This story is going to seem like it is going nowhere, but trust me, it only kind of goes nowhere.

Last year, someone asked me for advice on a pair of headphones for under $50, so I started watching random collections of tech stuff under $50. This led me to randomfrankp. After finding out that he was an Eagles fan, I decided to keep watching his videos, and eventually I saw the single best looking computer mouse of all time.

I did want one, but they aren’t exactly obtainable, and I was still content with my G402. Since then, however, two things have changed.
1. I switched to a G502 as my primary mouse.
2. A friend started looking for a pink gaming mouse to match her cotton candy color scheme for the PC build she is planning.

(1) meant that I had a G402 lying around, and because (2) is a difficult problem (yes this is a thing… but Razer…) I figured I would try spray painting the mouse. I figured I could report my findings to my friend, and have a cool looking G402. What follows is a summary of my experience so far.

Getting Started

Tired of constantly losing individual screw drivers and breaking multibit sets, I decided to order a nice kit that I would force myself to keep in working order. I settled on the iFixit Pro Tech Toolkit, and ordered it. I was eager to try it out, so I used it to tear down my G402, removing every screw and carefully storing them in plastic containers. I then had each individual part of the mouse.

Plasti Dip

My first thought for painting the mouse was to use Plasti Dip. I decided on what parts to spray and ordered a can off Amazon. When it arrived, I cleaned each part of the mouse thoroughly, and got to work. Before spraying anything, I used masking tape to cover the light up G logo on the mouse.

I tried to follow the directions pretty well. After a single coat, the mouse parts looked like this.

Plasti Dip Painting

I thought things were going well! I did make the mistake of putting a layer on indoors (at least a window was open), but right after the first coat I moved the box containing everything to my back porch. I also made a bit of a mistake with simply placing each part on the cardboard box - they became stuck to the box and some Plasti Dip peeled when I moved the parts.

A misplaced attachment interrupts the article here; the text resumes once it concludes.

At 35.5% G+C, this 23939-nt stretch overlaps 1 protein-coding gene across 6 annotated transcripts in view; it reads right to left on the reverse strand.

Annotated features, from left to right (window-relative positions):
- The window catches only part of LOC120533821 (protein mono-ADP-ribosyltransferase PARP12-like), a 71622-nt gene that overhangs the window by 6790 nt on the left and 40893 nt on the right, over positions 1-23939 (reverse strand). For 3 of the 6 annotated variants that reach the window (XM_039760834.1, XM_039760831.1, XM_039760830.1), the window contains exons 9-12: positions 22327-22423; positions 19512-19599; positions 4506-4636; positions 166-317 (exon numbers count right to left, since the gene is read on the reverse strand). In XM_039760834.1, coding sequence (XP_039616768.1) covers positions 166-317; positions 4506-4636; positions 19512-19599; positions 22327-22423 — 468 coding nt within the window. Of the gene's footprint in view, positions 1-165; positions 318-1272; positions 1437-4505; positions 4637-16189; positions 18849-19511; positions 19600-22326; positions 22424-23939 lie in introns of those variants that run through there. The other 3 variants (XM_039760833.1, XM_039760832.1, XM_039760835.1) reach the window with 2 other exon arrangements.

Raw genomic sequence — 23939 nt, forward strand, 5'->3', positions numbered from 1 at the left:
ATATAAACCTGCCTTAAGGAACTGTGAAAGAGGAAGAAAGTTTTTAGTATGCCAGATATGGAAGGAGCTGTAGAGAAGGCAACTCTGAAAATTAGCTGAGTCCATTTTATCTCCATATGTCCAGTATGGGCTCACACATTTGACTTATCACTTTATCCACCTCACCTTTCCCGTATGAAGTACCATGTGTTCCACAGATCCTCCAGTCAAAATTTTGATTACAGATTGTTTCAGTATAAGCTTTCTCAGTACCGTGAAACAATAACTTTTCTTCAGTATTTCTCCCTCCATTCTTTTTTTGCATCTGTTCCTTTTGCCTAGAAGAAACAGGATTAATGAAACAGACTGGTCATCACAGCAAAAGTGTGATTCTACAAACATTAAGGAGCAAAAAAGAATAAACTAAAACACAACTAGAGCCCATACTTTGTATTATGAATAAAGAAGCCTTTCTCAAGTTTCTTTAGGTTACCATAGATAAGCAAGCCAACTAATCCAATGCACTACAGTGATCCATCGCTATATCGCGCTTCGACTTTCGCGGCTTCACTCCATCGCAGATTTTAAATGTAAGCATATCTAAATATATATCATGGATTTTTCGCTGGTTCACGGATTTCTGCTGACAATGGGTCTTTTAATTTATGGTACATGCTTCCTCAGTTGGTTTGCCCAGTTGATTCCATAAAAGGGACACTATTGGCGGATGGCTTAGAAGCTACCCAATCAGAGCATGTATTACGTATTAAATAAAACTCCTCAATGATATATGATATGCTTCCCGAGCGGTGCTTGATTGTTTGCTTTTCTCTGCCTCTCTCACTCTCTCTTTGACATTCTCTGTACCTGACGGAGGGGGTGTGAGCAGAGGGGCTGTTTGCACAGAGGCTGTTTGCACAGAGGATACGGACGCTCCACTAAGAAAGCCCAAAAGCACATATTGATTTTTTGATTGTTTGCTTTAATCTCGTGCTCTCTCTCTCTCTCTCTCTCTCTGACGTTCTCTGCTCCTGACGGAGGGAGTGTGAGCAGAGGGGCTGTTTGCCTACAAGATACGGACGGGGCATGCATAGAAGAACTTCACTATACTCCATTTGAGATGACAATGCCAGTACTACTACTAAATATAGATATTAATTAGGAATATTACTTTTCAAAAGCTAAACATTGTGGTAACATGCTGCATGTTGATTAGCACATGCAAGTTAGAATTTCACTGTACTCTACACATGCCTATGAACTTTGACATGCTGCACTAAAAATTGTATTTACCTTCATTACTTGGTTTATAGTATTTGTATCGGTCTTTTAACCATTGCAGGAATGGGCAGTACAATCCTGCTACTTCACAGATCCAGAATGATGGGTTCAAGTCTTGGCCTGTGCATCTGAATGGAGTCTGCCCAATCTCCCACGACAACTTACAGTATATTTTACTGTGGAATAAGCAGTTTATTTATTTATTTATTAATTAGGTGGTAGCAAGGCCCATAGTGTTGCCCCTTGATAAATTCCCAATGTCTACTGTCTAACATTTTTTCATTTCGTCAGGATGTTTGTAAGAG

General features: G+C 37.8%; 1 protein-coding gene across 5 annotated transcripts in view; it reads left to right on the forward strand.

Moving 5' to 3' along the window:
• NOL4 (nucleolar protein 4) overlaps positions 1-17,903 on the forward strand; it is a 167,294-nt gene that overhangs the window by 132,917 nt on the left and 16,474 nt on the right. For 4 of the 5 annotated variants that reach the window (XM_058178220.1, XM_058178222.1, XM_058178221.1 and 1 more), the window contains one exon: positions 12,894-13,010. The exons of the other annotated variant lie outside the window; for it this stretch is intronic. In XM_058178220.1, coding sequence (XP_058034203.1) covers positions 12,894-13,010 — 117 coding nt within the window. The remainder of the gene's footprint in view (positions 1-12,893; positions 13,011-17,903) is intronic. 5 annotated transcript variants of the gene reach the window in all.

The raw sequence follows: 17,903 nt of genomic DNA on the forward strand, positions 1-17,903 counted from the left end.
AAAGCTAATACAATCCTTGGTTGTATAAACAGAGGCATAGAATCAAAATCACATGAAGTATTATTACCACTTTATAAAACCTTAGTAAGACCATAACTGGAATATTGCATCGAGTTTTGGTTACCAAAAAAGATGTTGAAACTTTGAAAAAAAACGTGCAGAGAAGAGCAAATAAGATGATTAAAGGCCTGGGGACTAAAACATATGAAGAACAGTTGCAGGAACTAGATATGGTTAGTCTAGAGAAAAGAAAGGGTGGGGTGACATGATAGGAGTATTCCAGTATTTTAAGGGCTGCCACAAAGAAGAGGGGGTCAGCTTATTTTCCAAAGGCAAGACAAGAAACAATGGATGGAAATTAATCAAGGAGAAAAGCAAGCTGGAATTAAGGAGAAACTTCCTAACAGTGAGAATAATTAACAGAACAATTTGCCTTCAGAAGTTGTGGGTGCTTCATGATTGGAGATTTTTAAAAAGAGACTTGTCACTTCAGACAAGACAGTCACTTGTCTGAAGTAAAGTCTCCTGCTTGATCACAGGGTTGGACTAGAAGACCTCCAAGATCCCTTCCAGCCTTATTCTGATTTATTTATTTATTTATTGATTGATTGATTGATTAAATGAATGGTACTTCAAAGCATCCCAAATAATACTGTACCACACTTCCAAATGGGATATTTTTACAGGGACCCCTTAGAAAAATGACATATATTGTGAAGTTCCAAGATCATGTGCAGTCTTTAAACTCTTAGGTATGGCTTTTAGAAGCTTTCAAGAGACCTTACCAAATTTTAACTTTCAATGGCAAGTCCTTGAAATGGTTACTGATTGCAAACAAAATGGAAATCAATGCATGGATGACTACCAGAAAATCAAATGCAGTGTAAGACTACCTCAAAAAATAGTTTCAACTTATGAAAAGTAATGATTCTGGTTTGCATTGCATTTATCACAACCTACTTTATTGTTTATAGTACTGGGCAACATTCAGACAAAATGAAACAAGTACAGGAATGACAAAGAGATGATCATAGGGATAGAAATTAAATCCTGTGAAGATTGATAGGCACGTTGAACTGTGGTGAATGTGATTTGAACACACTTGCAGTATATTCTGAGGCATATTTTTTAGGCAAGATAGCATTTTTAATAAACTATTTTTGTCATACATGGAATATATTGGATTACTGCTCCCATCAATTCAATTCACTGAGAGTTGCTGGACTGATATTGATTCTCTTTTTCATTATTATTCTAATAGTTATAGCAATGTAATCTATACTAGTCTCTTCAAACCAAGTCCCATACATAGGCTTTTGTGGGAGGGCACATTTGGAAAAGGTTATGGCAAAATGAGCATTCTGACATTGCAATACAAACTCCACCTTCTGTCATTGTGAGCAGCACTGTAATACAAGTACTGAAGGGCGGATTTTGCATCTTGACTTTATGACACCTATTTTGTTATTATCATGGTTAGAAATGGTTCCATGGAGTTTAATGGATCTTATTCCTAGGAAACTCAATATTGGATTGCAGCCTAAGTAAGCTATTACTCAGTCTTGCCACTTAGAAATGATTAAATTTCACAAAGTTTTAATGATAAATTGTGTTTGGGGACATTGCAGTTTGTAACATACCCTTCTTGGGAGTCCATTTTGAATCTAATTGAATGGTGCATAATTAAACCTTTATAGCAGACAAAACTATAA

I added another coat before going to bed, the next morning I added a coat, and then took a shower. I came back to the box upside down in the grass, having been blown over by the wind.

The mouse was full of little pits that weren’t there before. The internet advised adding a heavy layer, which I decided to try. It didn’t seem to help much, and I was left with this:

Plasti Dipped Mouse

This was fine except for the awful texture. So my first lesson was to make sure no external forces, such as weather, interfere with my paint job.

I quickly learned another lesson, this one more specific to Plasti Dip. It didn’t seem feasible to just remove the masking tape by hand, so I tried to use an exacto knife to cut it out. It took some Plasti Dip with it, leaving me with this harsh lesson:

Plasti Dipped Mouse, peeled

So, in the future, I will avoid Plasti Dip on things that can’t be entirely coated. I wanted to preserve the G logo, and between the really messy logo and the pitting, I figured I should try a different method.

Krylon Fusion

I heard some people recommend this Krylon Fusion spray paint - apparently it bonds well with plastic. So I peeled off my shameful Plasti Dip job, and used some rubbing alcohol to get it all off as well as clean the parts again. I went out and grabbed a can of glossy white Krylon Fusion, and once again went to work. I went with much thinner coats this time around, as well as a helping hand to hold the smaller parts. After a single coat I snapped this picture:

Spray Painting a Mouse

I continued for about 7 coats, and finally became satisified with how it looked. After letting it dry, I made yet another mistake - I did not put any protective layer over the paint. So, when reassembling the mouse, some of the paint scraped off. Further, I did a meh job of masking over the G logo, and, well, the results are just OK:

Spray Painted Mouse 1

Spray Painted Mouse 2

I’m quite happy with how it looks, despite the obvious blemishes. I also learned quite a few lessons, which I will summarize below:

  • Precision is required when masking off a logo and expecting good results. Consider using a machine cut vinyl sticker if you have the resources, or avoid a mouse with pieces that must be masked / just paint over the dang logo.
  • Plasti Dip can be used situationally, but should be avoided on parts in which the entire piece cannot be coated - it loves to peel.
  • A protective layer should be added to the parts before reassembly.
  • Use something to hold parts while painting them so they do not become stuck.

I do think that it is far from a terrible idea to spray paint a mouse. It can give you a pretty good look (heck, my G402 looked more worn down before painting it, even my meh job was an improvement, and if I had just painted over the LED logo it would have looked more than decent), shouldn’t impact performance (and depending on the finish can improve grip), and even serves as a fun side project that doesn’t cost a whole lot (assuming you already have a mouse). All in all, I’d do it again, maybe even on my daily driver G502.

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Part of a series on Goofing off.

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